I'm not good enough to be thinking of one thing like trailing arm pressure in the course. I have too many things to correct starting with hips to handle. But free skiing allows me to really practice and work on that one aspect to get it right and commit it to my DNA. Then move on to the next thing. But I must admit, just doing a great job of hips up, handle low in a stacked position really makes -32 off feel better!

    I used to coach minor hockey and just like the contributor above said, you can't be thinking about technique etc game time. That's for practice. Game time is proof of good practice habits.

    Now where the heck is my COM?
    I need to ski back to the handle obviously.
  • ChetChet Posts: 39 Open or 55K Rated Skier
    Ideally our muscles should obey our will.
    Our will should not be dominated by the reflex actions of our muscles.
    Ralph Lee
  • Razorskier1Razorskier1 Posts: 3,412 Mega Baller
    @Chet is right - I've skied with him! I guess what I would say is that my thinking occurs most on the platform getting ready and as I approach the course. In the course I feel like I am monitoring my actions rather than thinking about them. For example, Chet told me "two hands on the handle, outside the buoy line, on top of your ski". I repeat that to myself all the time, and I monitor myself in the course to be sure I'm doing it. However, I have also come up with simpler cues I use to make this happen as well. Being deliberate matters.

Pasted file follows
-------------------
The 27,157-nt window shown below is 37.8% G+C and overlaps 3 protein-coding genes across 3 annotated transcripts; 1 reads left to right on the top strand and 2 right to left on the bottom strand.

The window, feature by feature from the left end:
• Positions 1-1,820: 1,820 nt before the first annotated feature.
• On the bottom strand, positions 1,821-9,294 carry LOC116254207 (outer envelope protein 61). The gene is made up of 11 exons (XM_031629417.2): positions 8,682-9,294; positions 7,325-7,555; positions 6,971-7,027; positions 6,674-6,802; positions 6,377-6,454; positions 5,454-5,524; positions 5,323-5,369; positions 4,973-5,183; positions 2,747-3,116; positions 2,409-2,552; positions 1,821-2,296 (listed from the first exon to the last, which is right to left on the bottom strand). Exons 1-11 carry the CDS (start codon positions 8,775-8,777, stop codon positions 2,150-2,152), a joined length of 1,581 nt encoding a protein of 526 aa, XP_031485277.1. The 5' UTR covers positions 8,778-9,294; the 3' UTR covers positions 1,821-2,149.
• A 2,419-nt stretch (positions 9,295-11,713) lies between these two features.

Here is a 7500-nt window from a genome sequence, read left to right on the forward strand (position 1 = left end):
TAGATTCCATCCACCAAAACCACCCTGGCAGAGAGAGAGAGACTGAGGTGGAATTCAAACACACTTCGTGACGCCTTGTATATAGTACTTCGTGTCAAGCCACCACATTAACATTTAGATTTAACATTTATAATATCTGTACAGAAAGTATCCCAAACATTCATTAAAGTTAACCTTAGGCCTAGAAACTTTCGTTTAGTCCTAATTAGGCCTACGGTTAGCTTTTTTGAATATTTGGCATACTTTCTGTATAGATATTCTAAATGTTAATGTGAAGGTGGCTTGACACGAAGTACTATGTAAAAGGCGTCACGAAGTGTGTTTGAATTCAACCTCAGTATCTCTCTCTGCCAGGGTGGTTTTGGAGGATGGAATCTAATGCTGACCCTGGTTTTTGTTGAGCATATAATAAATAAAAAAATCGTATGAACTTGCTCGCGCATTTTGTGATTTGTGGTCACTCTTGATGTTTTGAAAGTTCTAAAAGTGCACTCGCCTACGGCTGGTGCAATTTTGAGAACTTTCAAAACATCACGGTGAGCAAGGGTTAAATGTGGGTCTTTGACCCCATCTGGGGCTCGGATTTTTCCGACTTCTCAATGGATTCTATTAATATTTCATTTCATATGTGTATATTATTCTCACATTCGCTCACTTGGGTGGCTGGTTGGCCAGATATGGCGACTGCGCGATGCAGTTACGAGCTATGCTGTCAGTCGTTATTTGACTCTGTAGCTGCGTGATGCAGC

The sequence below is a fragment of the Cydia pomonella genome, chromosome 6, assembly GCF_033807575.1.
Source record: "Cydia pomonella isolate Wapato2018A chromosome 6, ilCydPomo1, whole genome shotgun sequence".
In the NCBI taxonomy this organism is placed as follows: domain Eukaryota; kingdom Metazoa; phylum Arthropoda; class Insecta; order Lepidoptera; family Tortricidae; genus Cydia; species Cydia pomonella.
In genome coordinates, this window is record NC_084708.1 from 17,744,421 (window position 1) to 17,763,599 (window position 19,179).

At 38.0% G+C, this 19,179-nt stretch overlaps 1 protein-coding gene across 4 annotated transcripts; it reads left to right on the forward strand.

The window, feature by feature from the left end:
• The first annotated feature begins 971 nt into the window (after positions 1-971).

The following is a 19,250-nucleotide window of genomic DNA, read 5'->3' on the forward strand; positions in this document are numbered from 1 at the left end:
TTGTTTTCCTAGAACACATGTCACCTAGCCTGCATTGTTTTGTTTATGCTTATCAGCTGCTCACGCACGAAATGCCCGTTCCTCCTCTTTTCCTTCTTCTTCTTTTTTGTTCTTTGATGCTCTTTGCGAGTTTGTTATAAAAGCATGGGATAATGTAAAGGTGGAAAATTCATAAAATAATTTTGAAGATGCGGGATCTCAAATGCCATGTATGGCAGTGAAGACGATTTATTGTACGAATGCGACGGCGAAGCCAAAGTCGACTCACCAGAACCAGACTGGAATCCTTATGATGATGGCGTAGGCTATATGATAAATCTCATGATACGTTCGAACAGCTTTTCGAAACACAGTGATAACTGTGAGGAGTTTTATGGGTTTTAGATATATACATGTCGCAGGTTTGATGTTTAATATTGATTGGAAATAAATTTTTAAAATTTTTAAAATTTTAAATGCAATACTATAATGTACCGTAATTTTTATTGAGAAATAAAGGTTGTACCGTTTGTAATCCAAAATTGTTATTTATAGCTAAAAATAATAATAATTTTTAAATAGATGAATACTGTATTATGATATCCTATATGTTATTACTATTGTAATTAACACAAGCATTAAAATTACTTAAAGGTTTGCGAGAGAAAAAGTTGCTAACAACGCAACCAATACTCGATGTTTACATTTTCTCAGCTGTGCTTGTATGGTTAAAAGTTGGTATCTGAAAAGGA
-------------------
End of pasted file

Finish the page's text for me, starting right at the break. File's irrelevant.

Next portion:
Jim Ross
  • skibugskibug Posts: 1,882 Crazy Baller
    I truly believe that you need to concentrate on one thing for the gates and one thing in the course. Concentration on any one thing creates focus across the board. Most times if you can concentrate on one thing at the gates and one thing in the course, and by this I mean the same thing through the course, they can cure multiple errors without even thinking about them. And when you pick that one thing....make it simple to remember, one word triggers, and stick to it for that set and see what happens.
    Bob Grizzi
    ski6jonesOne_Ski
  • ski6jonesski6jones Posts: 645 Crazy Baller
    @skibug said a mouthful there. I'll turn it around and say mental focus in the course is most important. Being aware of what's happening while skiing is generally more important than thinking about a specific aspect of technique. That said when i am really trying to implement/change something my best results are one thing for the gates and one in the course. More than that is to much, plus that technique aids focus.
    Carl Addington, Lakes of Katy, Texas